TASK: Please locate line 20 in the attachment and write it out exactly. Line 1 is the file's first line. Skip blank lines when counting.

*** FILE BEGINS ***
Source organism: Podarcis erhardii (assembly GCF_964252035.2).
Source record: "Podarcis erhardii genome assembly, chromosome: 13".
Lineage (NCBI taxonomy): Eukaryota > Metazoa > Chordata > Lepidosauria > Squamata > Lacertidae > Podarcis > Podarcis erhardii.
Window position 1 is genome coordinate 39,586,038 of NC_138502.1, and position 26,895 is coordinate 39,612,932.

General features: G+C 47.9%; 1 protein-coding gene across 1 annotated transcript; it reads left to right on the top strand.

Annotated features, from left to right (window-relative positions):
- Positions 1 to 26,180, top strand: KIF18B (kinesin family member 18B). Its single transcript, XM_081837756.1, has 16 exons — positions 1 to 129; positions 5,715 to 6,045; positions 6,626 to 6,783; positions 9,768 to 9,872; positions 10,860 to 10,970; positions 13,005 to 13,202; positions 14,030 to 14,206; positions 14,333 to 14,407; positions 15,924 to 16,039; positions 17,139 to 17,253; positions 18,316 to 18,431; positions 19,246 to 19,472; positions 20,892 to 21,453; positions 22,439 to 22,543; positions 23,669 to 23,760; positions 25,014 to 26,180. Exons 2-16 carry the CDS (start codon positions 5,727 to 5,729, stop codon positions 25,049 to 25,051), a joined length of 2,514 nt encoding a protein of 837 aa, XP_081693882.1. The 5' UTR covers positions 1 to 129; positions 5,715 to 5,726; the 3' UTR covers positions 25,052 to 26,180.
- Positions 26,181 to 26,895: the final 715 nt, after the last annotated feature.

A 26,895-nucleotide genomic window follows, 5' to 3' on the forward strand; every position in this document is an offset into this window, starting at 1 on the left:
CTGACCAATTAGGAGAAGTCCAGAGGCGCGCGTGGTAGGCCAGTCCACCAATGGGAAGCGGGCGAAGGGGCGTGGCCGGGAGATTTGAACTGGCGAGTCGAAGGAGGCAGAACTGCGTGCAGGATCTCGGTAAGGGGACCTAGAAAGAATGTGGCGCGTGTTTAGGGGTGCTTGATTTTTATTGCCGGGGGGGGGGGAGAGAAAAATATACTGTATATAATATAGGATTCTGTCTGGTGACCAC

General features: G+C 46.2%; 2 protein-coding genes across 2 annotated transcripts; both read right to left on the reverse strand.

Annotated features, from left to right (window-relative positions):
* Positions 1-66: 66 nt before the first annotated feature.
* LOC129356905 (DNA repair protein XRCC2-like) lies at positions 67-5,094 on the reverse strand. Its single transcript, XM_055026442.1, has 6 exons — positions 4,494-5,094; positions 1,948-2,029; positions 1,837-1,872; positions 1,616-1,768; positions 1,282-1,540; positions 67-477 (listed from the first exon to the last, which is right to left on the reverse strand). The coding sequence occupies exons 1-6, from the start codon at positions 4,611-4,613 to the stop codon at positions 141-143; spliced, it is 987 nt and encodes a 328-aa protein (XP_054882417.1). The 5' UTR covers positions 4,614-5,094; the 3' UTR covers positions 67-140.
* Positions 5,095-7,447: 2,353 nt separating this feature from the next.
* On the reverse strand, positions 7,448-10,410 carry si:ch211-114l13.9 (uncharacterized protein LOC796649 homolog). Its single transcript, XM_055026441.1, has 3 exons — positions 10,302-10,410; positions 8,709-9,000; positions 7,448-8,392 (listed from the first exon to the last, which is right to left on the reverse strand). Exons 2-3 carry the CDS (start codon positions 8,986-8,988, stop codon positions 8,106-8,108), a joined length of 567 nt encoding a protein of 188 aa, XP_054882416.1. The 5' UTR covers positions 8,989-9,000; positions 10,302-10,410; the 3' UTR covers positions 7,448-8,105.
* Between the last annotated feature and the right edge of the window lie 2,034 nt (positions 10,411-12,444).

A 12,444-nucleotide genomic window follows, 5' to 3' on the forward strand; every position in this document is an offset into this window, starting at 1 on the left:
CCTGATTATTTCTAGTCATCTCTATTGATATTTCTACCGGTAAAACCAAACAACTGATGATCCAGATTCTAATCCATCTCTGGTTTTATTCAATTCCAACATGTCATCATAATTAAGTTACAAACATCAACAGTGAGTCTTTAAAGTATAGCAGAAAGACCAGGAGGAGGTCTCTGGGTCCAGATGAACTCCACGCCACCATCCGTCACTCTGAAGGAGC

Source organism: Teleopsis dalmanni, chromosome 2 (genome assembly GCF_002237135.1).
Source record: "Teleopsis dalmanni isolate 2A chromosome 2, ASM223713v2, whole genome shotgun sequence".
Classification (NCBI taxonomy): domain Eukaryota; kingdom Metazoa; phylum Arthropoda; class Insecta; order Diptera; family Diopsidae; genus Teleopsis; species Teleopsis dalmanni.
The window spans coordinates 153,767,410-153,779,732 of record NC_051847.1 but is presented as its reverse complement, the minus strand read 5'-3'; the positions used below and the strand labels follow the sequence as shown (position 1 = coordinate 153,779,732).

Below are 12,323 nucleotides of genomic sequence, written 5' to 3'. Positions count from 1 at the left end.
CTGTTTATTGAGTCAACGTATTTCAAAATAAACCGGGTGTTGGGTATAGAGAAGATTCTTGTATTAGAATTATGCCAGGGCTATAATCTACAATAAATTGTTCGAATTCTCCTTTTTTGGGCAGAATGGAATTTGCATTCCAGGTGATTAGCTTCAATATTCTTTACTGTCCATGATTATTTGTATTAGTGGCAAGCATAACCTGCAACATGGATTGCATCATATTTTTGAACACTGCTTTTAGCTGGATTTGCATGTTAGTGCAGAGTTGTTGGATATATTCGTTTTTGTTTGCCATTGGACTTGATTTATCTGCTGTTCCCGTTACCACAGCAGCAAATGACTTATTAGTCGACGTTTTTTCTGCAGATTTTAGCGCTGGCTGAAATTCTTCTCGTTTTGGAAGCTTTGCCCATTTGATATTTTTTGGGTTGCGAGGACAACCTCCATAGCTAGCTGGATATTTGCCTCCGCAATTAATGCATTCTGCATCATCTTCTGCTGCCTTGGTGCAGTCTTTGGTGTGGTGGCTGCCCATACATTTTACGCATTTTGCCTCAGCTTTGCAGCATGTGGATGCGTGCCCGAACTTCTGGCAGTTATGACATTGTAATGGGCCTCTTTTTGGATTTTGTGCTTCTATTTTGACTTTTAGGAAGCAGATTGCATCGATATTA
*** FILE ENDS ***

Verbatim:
Source organism: Teleopsis dalmanni, chromosome 2 (genome assembly GCF_002237135.1).